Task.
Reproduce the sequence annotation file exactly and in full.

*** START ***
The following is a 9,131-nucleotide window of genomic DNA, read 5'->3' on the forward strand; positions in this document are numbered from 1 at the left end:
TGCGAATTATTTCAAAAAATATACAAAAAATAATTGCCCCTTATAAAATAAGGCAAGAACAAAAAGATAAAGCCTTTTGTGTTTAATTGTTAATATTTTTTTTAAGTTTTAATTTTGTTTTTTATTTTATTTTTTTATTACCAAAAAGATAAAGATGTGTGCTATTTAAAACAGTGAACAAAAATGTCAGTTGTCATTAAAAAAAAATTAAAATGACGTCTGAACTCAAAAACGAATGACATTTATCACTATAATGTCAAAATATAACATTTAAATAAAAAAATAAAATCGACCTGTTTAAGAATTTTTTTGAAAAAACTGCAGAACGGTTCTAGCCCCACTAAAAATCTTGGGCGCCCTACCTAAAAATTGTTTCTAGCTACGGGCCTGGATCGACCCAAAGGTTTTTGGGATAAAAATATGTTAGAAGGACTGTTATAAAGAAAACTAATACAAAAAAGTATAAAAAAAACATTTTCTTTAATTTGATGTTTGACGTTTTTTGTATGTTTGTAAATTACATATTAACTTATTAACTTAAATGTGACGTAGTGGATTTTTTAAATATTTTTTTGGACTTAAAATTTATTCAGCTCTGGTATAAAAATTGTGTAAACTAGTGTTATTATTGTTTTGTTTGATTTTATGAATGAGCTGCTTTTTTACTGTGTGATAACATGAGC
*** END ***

The following is a 9,131-nucleotide window of genomic DNA, read 5'->3' on the forward strand; positions in this document are numbered from 1 at the left end:
TGCGAATTATTTCAAAAAATATACAAAAAATAATTGCCCCTTATAAAATAAGGCAAGAACAAAAAGATAAAGCCTTTTGTGTTTAATTGTTAATATTTTTTTTAAGTTTTAATTTTGTTTTTTATTTTATTTTTTTATTACCAAAAAGATAAAGATGTGTGCTATTTAAAACAGTGAACAAAAATGTCAGTTGTCATTAAAAAAAAATTAAAATGACGTCTGAACTCAAAAACGAATGACATTTATCACTATAATGTCAAAATATAACATTTAAATAAAAAAATAAAATCGACCTGTTTAAGAATTTTTTTGAAAAAACTGCAGAACGGTTCTAGCCCCACTAAAAATCTTGGGCGCCCTACCTAAAAATTGTTTCTAGCTACGGGCCTGGATCGACCCAAAGGTTTTTGGGATAAAAATATGTTAGAAGGACTGTTATAAAGAAAACTAATACAAAAAAGTATAAAAAAAACATTTTCTTTAATTTGATGTTTGACGTTTTTTGTATGTTTGTAAATTACATATTAACTTATTAACTTAAATGTGACGTAGTGGATTTTTTAAATATTTTTTTGGACTTAAAATTTATTCAGCTCTGGTATAAAAATTGTGTAAACTAGTGTTATTATTGTTTTGTTTGATTTTATGAATGAGCTGCTTTTTTACTGTGTGATAACATGAGC